Tuesday, 12 February 2013

In which our hero feels trapped. Inside a whale.

Ah, last minute projects. I love the way they turn everything into an irritating distraction. The bird that tweets gently outside the window becomes a whirring dentist's drill. The click of a stapler across the room is as loud as gunshot and the kettle boiling behind one could not be more distracting unless it was poured down one's back.

The first last minute project came in the form of an urgent translation. My colleague had fed it through Google translate, which had spat out strings of nonsense - more of a reflection on the original author than on Google. He has the most gorgeous style in French, but translating that to English just makes for rambling paragraphs with no clear point. We tend to prefer slightly shorter sentences; at least in press releases. In our private writing we can ramble for ever; clauses tumbling over sub-clauses, meaning lost somewhere in the flotsam and jetsam of what resembles, but may in fact never be - for, in truth, what can ever be said to be - the ending or conclusion of that which we, having started, must now find within our means to end.

Awful. My very fingers cringed as I wrote that.

I am yet to find a satisfactory translation for responsable; it's the person responsible for something else and therefore changes according to context. Despite that minor headache I completed the project on time and made my way to my now very empty looking office. All that we're keeping and moving to the new language center has been boxed and put into storage and we've invited the staff to take anything they wish; video cassettes and coffee-table books full of pictures of rich people's gardens seem particularly popular. They have descended and picked the shelves clean. The room appears eery now. Empty shelves and huge spaces where tables and chairs once were. It's like being inside a whale skeleton. Disconcerting. Still, with the plan I've made to guide them, the room will soon be full of students again.

Lunch was fantastic; there's a chef on the staff who seems to absolutely love his job. He's got such enthusiasm, and loves talking about the food he's serving. On his recommendation I had a beef dish; swimming with sauce and apricots. It was fantastic and enormously stodgy, and I suspect it tasted better because I'd not had anything in my stomach for about twenty hours before that moment. A recent acquaintance told me that we measure love in loss, and I think she was right. My delicious lunch proved her poetry.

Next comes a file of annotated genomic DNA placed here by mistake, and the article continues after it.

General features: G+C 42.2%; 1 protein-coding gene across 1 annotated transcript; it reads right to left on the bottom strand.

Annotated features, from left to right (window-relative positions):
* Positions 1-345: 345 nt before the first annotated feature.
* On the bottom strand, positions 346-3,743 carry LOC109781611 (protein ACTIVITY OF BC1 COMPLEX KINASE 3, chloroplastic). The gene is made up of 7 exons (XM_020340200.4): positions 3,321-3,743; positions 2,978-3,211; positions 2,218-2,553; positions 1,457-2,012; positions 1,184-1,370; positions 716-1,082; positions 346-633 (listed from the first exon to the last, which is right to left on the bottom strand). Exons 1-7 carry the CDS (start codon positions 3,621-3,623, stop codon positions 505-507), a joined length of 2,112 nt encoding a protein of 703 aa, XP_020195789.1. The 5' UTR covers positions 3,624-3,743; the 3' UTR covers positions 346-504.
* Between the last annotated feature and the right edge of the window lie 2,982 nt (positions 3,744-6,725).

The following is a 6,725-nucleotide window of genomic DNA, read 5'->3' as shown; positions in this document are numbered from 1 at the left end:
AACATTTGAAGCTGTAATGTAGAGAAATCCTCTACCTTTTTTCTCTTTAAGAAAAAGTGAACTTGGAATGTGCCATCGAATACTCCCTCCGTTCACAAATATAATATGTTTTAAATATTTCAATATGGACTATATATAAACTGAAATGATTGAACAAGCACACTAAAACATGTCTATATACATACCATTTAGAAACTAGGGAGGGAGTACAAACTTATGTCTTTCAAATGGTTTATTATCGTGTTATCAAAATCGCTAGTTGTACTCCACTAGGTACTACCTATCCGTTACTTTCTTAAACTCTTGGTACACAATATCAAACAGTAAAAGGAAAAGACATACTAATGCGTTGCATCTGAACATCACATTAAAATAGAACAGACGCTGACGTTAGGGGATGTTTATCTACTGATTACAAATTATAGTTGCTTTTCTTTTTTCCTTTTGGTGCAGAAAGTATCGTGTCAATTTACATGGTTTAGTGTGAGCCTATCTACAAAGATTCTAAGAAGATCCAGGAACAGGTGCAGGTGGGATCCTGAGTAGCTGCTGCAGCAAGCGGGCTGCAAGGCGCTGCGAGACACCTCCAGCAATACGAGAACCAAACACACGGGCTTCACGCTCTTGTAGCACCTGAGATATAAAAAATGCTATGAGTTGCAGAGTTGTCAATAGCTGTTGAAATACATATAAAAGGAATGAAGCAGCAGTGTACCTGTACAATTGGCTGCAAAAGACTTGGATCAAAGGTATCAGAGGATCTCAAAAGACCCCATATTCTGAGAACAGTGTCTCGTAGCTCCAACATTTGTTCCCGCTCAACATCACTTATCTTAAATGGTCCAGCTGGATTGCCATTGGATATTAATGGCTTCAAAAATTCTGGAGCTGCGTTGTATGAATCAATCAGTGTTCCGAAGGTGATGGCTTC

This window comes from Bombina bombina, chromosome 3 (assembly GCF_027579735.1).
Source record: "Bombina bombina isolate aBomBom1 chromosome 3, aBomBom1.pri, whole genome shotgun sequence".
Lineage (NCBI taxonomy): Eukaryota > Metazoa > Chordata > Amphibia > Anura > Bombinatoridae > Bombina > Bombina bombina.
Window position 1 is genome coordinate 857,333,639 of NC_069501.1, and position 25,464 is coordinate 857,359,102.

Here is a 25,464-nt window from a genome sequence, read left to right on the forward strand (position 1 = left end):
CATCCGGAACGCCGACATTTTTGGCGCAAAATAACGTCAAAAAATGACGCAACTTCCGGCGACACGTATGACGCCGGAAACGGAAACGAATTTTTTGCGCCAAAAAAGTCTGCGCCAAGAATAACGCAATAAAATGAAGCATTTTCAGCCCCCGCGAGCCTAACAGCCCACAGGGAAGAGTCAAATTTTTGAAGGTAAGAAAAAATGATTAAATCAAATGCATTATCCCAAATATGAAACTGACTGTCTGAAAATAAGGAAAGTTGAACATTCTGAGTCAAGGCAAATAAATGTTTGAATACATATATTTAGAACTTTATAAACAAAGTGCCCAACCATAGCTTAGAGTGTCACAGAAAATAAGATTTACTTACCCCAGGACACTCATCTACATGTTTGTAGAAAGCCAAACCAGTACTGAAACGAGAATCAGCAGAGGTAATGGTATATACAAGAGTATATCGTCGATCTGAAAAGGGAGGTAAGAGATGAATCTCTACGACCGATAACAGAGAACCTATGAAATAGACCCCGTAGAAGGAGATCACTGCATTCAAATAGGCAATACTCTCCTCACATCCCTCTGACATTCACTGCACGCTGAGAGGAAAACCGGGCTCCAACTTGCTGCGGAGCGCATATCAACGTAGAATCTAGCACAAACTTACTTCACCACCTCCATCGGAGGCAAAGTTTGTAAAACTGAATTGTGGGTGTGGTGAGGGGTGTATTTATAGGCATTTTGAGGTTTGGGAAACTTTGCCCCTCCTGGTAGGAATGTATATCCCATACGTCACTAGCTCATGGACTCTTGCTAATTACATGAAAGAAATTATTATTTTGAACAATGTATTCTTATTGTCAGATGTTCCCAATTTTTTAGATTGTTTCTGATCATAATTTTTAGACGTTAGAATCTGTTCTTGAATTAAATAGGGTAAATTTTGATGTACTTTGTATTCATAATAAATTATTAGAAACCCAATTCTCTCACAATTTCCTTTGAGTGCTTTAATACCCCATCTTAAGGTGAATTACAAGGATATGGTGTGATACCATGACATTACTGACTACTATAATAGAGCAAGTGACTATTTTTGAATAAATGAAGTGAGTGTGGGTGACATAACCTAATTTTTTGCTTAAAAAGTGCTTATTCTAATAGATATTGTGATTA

The afternoon saw me finishing off my technical drawing, and here it is in all its technicolour glory:

Some people think colours should be understated. None of those people are me.
This one was more of a push, but with half an hour to spare it was complete and three dimensional. With the spare half-hour I brushed up on last week's grammar points before my French lesson. The lesson was okay; we didn't learn anything new at all and one student tried to pick holes in the language. I don't understand why anyone does that; there are exceptions and things one simply has to learn in any language - aside perhaps from Esperanto - and complaining and nit picking does nothing but slow the class down. Be a clever-clogs after class.

Homeward after, homework done, but no pancakes consumed. I suspect that may well be tomorrow's enjoyable task. I've mentioned it before, but my mother bought me a crêpe pan and I've got it well seasoned now. It is a thing of beauty, and I cannot wait to get it home and onto a hob that doesn't slant.

In other blog news, my friend Alexandra went to Amsterdam, Kate imagined herself West Winging, and in unrelated news the zombie apocalypse is starting over in Montana.

Oh, and I literally just picked up another two hour teaching gig. Happy days.